Are the FAA regulations regarding pilot rest enough to prevent fatigue?
I’ve been out of the airline world for over a decade now, but it doesn’t take much to bring me back to the memories of the bone-weary, soul-crushing exhaustion that I used to experience regularly. Of course, the FAA Regulations are supposed to protect us from that level of fatigue. So why are pilots constantly so tired?
On a recent trip home from recurrent training, I was mentally transported back to my airline days when we had some flight irregularities along the way. The airline was short on flight attendants and had to shuffle crews and airplanes. I found myself unable to get home and ended up spending the night in Detroit, along with many other disgruntled passengers and crew.
After receiving hotel and transportation vouchers, I joined the long line of people waiting for the very limited hotel shuttle service. I repeatedly checked my watch as my early morning departure loomed closer and closer. When my turn finally came, I rode in the van with a clearly on minimum rest crew. My heart went out to them as I remembered the feeling all too well.
The next day for me would involve waking up early to get to the airport, where I would sleep on the way home, followed by more sleep when I got to my comfortable bed. But the crew in the van would have a different day altogether. Hopefully, they would handle whatever was thrown their way safely.
Fatigue is a big deal. It interferes with everything from decision-making to emergency response time to even how well you get along with other crewmembers. The FAA says 14-hour duty days are acceptable for pilots, but I respectfully disagree. Charter operator GrandView Aviation doesn’t think so either. They voluntarily reduced the duty day for their pilots from 14 hours to 12; I bet those 2 hours will make a difference for their crews.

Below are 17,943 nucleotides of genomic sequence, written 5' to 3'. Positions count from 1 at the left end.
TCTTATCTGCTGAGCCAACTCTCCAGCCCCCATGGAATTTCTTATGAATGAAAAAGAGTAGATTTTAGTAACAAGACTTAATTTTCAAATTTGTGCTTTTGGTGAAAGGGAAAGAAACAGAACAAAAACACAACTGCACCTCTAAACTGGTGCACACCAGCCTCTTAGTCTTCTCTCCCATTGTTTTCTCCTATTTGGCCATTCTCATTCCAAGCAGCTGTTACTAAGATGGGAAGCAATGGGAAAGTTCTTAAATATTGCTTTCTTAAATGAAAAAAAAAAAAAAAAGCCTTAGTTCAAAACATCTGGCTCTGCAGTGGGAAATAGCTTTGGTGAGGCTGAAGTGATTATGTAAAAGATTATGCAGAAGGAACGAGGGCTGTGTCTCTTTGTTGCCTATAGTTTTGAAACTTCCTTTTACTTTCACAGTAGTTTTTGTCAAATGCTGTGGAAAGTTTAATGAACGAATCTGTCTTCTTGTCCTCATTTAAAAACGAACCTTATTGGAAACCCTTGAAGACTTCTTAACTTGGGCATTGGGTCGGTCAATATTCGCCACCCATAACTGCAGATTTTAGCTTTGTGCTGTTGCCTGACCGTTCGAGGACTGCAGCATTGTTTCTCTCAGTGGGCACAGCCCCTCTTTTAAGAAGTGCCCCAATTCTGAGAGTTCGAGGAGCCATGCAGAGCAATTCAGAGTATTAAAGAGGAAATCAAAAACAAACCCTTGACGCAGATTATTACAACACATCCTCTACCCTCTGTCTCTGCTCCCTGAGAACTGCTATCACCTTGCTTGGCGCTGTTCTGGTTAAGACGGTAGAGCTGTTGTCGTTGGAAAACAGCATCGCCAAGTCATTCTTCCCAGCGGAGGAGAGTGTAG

They call it their “Fatigue Management Program,” and it has already seen measurable results. GrandView has been tracking key performance indicators among their pilot group and the indicators measuring fatigue have been rising as the demand for charter flights has increased in recent months. However, as soon as GrandView implemented the 12-hour maximum duty day, those fatigue performance indicators immediately decreased.
GrandView pilots are among the lucky ones. They are flying for a company that puts safety ahead of profits. Fulfilling customer demands for flights will undoubtedly worsen as the pilot shortage grows, but the company is standing firm that fatigue management is a policy that is here to stay.
The FAA regulations serve a purpose in controlling fatigue. But clearly, they have not gone far enough when you consider the reality of the insatiable demand for flying in today’s market. Hopefully, other aviation companies will follow the lead of GrandView Aviation and consider the negative implications of a tired flight crew before they accept the next flight.